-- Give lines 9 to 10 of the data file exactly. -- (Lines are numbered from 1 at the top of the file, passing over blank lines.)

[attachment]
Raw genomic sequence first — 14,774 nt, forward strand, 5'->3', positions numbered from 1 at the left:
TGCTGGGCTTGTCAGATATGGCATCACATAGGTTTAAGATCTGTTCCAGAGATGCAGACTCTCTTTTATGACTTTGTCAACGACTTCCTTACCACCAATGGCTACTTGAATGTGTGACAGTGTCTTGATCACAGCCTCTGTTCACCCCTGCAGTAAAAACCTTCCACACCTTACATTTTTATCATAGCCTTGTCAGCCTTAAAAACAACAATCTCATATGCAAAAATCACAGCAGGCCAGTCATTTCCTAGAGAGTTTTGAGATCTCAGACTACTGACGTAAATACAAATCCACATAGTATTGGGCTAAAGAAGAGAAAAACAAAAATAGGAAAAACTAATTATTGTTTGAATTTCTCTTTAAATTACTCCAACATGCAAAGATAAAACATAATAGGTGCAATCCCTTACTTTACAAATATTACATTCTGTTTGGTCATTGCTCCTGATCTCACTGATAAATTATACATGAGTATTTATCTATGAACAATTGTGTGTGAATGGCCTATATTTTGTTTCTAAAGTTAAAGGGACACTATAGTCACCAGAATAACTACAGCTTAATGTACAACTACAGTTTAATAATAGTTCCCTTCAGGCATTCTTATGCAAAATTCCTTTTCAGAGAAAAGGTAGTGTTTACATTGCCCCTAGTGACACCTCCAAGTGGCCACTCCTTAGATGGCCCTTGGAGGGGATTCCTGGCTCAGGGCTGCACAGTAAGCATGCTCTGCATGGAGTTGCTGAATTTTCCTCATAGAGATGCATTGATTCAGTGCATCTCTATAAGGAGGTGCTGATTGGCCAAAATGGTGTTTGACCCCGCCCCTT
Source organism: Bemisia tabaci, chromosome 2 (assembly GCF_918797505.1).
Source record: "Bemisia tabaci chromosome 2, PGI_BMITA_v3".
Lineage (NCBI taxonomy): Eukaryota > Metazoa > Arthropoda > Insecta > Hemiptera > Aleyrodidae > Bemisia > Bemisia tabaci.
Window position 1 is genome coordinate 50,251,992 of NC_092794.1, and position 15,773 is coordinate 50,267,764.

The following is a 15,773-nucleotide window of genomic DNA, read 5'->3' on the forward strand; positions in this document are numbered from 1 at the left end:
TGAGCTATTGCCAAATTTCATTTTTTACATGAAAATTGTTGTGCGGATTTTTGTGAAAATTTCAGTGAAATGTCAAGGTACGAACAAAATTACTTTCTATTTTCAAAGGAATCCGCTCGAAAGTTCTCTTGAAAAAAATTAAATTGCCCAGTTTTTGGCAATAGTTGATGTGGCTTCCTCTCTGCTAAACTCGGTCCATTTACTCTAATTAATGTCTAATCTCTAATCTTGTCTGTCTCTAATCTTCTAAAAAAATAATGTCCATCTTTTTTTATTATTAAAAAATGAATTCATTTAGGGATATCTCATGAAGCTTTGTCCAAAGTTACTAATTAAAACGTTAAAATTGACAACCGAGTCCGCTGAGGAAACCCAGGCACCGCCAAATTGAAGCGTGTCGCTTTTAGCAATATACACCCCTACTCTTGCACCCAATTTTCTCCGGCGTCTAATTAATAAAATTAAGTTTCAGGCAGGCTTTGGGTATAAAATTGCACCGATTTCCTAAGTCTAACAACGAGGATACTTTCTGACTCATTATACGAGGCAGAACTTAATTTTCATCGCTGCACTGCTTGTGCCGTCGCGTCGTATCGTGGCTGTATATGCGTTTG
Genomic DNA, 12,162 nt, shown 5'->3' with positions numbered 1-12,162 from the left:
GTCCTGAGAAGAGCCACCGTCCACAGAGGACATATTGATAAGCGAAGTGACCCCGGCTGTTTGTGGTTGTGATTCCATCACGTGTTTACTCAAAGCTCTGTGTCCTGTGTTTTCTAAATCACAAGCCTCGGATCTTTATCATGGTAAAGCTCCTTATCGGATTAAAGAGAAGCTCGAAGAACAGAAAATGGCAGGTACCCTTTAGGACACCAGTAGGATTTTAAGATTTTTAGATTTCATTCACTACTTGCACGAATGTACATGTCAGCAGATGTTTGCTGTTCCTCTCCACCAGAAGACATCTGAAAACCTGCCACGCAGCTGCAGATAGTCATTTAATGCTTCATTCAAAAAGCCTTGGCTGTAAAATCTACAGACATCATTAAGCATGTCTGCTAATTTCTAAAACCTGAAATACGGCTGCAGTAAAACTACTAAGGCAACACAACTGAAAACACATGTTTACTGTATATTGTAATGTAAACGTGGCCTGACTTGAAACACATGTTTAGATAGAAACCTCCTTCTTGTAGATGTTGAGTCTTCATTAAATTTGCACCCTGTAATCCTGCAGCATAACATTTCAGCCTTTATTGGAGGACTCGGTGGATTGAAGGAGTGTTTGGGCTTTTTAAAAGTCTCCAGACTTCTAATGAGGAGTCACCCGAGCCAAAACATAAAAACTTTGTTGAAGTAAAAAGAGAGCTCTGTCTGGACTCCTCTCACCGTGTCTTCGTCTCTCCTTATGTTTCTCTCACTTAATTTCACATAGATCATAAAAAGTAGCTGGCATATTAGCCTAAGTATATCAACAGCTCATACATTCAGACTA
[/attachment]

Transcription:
Genomic DNA, 12,162 nt, shown 5'->3' with positions numbered 1-12,162 from the left:
GTCCTGAGAAGAGCCACCGTCCACAGAGGACATATTGATAAGCGAAGTGACCCCGGCTGTTTGTGGTTGTGATTCCATCACGTGTTTACTCAAAGCTCTGTGTCCTGTGTTTTCTAAATCACAAGCCTCGGATCTTTATCATGGTAAAGCTCCTTATCGGATTAAAGAGAAGCTCGAAGAACAGAAAATGGCAGGTACCCTTTAGGACACCAGTAGGATTTTAAGATTTTTAGATTTCATTCACTACTTGCACGAATGTACATGTCAGCAGATGTTTGCTGTTCCTCTCCACCAGAAGACATCTGAAAACCTGCCACGCAGCTGCAGATAGTCATTTAATGCTTCATTCAAAAAGCCTTGGCTGTAAAATCTACAGACATCATTAAGCATGTCTGCTAATTTCTAAAACCTGAAATACGGCTGCAGTAAAACTACTAAGGCAACACAACTGAAAACACATGTTTACTGTATATTGTAATGTAAACGTGGCCTGACTTGAAACACATGTTTAGATAGAAACCTCCTTCTTGTAGATGTTGAGTCTTCATTAAATTTGCACCCTGTAATCCTGCAGCATAACATTTCAGCCTTTATTGGAGGACTCGGTGGATTGAAGGAGTGTTTGGGCTTTTTAAAAGTCTCCAGACTTCTAATGAGGAGTCACCCGAGCCAAAACATAAAAACTTTGTTGAAGTAAAAAGAGAGCTCTGTCTGGACTCCTCTCACCGTGTCTTCGTCTCTCCTTATGTTTCTCTCACTTAATTTCACATAGATCATAAAAAGTAGCTGGCATATTAGCCTAAGTATATCAACAGCTCATACATTCAGACTA